Sobei is one of the Sarmi languages spoken in three villages (Sarmi, Sawar, and Bagaiserwar) near the district center of Sarmi in Papua province of Indonesia. Ethnologue (2005) cites two third-party population estimates of 1,000 and 1,850, while Sterner estimates the population at 1,500 (1975) and 2,000 (1987), based on actual residence in the area.
Sobei reflexes of some common Austronesian etyma include ima 'hand', betwe 'star', daidu 'two', faso 'paddle', fau 'four', mam 'father', nen 'mother', natu '(his/her) child', niwe 'coconut', pana 'food', puwe 'betelnut', rani 'water', rau 'leaf', -sa 'up', -si 'down', siso 'breast', tafi 'sugarcane', tano 'rain', temto 'man', tesese 'one', tou 'three', wane 'sand', yafu 'fire' (all gleaned from J. Sterner 1975).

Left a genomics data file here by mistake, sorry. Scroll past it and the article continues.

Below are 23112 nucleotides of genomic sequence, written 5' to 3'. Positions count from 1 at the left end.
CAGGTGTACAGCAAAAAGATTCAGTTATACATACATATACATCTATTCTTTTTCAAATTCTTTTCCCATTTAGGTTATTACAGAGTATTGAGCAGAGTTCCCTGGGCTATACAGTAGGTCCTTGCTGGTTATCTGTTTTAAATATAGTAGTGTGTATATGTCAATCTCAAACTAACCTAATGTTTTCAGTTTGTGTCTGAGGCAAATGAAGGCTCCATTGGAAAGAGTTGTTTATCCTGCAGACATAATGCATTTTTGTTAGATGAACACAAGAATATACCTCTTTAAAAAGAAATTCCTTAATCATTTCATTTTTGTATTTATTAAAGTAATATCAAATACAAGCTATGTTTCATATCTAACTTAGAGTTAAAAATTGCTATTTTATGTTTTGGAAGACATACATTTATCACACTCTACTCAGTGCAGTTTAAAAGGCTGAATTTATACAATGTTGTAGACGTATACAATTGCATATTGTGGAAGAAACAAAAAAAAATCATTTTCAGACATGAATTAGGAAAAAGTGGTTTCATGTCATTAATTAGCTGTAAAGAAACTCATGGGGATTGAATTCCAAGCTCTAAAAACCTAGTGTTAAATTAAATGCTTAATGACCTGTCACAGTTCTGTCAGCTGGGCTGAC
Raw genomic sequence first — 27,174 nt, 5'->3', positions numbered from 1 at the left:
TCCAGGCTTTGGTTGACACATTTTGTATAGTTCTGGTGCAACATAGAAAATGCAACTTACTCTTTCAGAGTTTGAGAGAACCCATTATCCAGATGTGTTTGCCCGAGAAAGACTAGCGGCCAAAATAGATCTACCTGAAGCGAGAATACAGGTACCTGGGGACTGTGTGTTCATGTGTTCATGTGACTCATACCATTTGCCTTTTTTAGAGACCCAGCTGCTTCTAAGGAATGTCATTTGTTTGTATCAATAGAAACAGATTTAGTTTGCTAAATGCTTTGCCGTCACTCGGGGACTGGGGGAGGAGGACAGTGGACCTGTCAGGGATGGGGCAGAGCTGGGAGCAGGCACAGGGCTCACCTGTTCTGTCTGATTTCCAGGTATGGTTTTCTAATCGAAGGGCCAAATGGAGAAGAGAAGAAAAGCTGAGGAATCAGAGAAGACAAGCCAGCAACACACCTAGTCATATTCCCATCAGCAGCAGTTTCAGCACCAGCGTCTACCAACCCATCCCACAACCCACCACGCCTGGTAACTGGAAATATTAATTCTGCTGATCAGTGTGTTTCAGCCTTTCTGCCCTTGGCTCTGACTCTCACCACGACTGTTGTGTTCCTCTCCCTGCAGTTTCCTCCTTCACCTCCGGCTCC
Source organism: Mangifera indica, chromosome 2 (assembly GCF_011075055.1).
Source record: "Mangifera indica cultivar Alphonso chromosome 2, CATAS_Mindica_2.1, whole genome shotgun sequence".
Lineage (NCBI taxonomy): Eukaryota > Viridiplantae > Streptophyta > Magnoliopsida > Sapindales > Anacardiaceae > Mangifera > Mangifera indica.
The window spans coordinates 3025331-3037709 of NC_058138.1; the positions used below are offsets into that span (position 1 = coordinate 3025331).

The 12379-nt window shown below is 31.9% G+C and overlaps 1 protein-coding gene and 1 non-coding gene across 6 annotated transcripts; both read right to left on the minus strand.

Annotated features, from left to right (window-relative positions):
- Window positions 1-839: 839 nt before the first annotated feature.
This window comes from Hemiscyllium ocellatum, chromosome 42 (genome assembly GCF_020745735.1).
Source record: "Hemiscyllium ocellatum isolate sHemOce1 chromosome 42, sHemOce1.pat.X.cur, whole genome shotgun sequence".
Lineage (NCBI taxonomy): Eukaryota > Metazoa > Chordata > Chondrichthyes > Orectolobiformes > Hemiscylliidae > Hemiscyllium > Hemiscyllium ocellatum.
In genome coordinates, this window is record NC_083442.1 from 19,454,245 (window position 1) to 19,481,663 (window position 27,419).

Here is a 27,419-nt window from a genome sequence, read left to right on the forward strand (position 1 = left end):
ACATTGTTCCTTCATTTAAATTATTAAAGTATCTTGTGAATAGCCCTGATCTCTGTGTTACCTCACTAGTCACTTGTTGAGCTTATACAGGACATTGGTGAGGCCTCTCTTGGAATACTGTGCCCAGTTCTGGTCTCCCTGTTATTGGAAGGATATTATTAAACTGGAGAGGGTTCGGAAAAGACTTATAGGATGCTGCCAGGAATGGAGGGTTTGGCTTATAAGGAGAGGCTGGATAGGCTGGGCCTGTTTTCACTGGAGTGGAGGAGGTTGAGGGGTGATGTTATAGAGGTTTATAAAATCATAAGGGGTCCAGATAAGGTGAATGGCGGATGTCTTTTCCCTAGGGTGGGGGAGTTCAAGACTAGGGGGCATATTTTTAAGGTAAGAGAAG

Sobei distinguishes alienable possession from inalienable possession by directly suffixing nouns in the latter type of relationship, principally body parts and kin terms. The morphophonemics are often complex: natu’ 'my child', natun 'his/her child', netrirse 'our child(ren)', netrise 'their child(ren)'; dabu'sa'a 'my head', dabusa'a 'his/her head', debrirsa'a 'our heads', debrisa'a 'their heads' (Sterner 1987). The following paradigm of the inalienably possessed noun tema- 'father' is from Sterner (1976). The intermediate -ri- before the possessive suffix serves as a plural marker. As an independent pronoun, ri is 3rd person plural ('they'). Some kin terms that do not take the possessive suffixes nevertheless have plural forms ending in -(r)i: wawa-ri 'uncle-PL', tinan-i 'mother-PL', nabai-yi 'cousin-PL' (Sterner 1976).
Sobei verb stems can include a number of aspectual, reciprocal, modificational, or directional affixes, but every verb is minimally prefixed to show the grammatical person and number of its subject and grammatical mood (realis or irrealis). Mood markers differ according to whether the stem is simple or complex, and some classes of verbs show stem allomorphy in their conjugational paradigms. (See Sterner 1987.)